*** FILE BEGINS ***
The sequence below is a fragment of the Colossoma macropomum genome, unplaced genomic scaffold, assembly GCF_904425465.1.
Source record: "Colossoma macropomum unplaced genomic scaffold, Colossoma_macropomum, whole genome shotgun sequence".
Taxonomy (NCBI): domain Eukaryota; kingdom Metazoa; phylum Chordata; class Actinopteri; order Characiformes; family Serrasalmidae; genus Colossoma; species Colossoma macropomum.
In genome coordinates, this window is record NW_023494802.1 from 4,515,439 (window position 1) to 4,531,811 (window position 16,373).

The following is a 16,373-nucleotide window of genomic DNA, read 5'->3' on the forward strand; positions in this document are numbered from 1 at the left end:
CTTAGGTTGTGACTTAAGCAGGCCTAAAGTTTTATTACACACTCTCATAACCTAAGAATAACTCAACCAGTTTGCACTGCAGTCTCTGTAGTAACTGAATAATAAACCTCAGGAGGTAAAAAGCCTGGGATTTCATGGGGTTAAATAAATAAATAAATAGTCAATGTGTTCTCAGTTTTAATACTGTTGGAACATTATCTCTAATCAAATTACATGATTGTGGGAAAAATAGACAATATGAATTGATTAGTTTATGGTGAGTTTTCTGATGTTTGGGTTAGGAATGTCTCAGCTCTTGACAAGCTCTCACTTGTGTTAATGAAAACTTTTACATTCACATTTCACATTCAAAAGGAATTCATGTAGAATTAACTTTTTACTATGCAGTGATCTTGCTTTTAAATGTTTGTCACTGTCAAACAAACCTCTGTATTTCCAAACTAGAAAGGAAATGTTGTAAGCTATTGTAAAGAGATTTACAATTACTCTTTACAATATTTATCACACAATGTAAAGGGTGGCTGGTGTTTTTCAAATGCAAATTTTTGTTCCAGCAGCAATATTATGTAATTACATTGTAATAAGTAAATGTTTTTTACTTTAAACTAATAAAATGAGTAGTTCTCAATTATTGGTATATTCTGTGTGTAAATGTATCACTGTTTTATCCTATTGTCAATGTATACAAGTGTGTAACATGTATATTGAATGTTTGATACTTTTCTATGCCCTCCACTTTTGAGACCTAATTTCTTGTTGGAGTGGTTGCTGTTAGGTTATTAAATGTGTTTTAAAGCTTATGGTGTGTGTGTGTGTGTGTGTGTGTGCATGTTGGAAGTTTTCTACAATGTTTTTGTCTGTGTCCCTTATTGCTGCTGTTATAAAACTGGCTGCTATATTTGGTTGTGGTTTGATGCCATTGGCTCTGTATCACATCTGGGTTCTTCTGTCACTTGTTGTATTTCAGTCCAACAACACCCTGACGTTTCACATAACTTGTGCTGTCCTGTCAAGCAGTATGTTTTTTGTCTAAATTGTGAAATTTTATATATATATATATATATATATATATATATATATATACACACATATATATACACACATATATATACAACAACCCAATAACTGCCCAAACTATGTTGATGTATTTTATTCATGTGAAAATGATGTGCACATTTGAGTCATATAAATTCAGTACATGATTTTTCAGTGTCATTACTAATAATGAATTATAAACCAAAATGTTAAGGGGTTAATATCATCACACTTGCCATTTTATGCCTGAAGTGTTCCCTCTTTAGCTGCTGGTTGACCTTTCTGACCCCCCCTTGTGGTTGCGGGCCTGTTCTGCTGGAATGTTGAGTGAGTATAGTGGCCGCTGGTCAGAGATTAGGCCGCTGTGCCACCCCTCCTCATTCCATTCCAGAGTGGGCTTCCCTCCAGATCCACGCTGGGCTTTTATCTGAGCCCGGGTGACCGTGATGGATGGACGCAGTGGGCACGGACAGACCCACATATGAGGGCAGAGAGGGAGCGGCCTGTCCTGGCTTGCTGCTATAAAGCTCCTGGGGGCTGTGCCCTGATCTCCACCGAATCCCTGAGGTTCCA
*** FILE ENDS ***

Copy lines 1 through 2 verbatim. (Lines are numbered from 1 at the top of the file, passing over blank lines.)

The sequence below is a fragment of the Colossoma macropomum genome, unplaced genomic scaffold, assembly GCF_904425465.1.
Source record: "Colossoma macropomum unplaced genomic scaffold, Colossoma_macropomum, whole genome shotgun sequence".